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May 1938


Author Affiliations

From the Department of Pathology, Dr. R. H. Jaffé, Director, and the Medical Service of Dr. L. C. Gatewood, Cook County Hospital.

Arch Surg. 1938;36(5):867-873. doi:10.1001/archsurg.1938.01190230146011

Although intrathoracic goiter is relatively frequent, its complication by suppuration is exceedingly rare. In a careful review of the literature, the only case found was one reported by Kalbfleisch1 in 1920, in which the condition occurred in a young woman following a spontaneous abortion. Gas bacilli were present in the uterine secretions, although no local infection was observed. In the course of her illness, it was noted that a substernal goiter was present. In view of the septic course and local symptoms referable to the goiter, the diagnosis of either a complicating suppuration or a hemorrhage into the thyroid was considered. Operation was performed, and a suppurative intrathoracic goiter due to gas bacilli was found. Drainage was instituted, and recovery followed.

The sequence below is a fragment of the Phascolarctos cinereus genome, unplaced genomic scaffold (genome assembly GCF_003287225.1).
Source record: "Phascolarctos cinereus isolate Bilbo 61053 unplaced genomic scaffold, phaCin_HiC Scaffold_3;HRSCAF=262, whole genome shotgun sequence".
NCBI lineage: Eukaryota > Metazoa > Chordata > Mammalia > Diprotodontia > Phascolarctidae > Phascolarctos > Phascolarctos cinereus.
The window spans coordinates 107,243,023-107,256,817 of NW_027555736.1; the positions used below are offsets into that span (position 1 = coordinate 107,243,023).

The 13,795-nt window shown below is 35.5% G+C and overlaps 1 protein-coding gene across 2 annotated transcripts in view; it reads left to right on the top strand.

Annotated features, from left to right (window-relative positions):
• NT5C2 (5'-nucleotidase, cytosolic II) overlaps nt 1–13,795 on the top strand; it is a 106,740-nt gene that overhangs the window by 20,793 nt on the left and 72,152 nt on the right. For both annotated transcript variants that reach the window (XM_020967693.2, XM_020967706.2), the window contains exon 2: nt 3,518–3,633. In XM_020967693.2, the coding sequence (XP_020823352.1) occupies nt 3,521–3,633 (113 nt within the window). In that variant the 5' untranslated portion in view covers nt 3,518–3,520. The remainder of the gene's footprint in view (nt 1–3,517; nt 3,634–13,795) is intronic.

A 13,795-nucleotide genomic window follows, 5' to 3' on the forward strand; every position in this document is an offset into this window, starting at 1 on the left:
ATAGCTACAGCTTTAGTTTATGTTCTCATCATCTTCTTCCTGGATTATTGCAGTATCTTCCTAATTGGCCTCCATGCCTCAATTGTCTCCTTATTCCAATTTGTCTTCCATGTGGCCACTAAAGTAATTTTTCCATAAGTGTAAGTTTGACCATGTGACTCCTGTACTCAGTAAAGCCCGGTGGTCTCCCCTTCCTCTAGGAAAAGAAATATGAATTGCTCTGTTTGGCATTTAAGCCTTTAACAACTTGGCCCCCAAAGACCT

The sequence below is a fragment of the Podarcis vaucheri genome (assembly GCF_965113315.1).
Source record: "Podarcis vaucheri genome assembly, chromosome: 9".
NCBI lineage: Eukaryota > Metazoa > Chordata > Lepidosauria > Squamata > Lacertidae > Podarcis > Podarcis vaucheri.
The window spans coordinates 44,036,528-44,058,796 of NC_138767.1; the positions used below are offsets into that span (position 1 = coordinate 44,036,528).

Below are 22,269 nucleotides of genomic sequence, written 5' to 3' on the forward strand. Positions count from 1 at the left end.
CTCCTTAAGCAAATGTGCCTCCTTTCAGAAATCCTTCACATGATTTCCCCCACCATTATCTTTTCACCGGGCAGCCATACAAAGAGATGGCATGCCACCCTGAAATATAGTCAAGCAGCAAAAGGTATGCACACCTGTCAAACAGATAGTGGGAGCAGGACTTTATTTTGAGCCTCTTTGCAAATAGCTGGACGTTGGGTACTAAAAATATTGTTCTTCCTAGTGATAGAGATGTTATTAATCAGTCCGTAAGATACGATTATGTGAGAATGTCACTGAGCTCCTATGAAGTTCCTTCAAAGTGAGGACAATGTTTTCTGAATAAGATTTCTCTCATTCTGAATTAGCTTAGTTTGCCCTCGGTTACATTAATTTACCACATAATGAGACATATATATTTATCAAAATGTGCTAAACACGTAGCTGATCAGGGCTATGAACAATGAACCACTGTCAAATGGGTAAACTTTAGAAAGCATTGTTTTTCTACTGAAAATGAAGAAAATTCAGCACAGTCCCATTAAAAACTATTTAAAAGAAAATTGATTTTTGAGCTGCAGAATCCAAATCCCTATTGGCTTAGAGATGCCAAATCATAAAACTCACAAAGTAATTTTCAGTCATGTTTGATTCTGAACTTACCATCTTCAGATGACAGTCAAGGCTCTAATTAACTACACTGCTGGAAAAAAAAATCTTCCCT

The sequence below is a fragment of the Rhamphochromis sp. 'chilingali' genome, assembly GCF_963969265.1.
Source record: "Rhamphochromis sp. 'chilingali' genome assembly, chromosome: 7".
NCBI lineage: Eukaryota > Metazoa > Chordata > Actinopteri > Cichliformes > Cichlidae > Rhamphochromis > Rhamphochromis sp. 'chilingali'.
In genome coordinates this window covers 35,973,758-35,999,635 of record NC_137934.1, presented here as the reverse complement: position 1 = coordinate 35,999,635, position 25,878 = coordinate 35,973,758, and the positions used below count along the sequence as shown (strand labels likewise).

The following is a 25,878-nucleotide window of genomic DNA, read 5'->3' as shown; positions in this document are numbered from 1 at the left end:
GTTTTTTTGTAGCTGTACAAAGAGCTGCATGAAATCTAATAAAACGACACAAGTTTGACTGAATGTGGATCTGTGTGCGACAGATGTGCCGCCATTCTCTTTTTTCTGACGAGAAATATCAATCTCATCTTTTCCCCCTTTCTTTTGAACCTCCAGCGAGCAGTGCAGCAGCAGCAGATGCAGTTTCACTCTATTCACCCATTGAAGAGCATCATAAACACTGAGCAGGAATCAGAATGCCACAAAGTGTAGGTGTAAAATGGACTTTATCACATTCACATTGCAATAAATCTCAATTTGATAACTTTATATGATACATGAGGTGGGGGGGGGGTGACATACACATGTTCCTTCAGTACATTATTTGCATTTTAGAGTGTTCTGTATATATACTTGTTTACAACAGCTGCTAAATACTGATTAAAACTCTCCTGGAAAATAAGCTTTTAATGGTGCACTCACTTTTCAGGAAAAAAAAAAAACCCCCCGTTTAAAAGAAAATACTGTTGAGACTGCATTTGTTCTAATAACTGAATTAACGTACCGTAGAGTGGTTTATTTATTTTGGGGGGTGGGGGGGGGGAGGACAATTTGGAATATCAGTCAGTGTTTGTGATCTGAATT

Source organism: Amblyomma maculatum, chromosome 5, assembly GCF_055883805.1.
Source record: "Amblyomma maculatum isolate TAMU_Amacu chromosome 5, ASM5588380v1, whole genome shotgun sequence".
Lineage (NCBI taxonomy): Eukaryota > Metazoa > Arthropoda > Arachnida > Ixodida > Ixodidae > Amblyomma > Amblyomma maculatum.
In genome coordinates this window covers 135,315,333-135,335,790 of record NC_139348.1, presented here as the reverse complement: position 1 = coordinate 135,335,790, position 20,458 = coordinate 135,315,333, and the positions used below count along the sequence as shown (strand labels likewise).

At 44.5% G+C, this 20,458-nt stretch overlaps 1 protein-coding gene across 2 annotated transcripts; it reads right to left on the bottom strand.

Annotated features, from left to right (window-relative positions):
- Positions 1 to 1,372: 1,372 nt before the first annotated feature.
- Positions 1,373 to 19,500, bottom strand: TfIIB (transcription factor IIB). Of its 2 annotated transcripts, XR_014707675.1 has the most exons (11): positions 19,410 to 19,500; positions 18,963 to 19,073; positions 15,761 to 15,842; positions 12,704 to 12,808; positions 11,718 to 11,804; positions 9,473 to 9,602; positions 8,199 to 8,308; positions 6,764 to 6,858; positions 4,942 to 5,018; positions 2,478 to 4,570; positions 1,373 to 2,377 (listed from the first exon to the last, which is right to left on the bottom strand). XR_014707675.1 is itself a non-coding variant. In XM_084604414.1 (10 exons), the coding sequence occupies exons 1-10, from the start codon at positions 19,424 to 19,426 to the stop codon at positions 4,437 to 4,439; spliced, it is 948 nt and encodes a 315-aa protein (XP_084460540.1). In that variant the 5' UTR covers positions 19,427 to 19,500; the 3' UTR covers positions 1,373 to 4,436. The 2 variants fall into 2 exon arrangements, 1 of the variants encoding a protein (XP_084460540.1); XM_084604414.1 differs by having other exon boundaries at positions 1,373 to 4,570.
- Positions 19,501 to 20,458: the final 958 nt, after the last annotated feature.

Acute thyroiditis has often been observed. Clute and Lahey2 described two types: (1) simple thyroiditis, which is more common, usually follows infection of the upper respiratory tract

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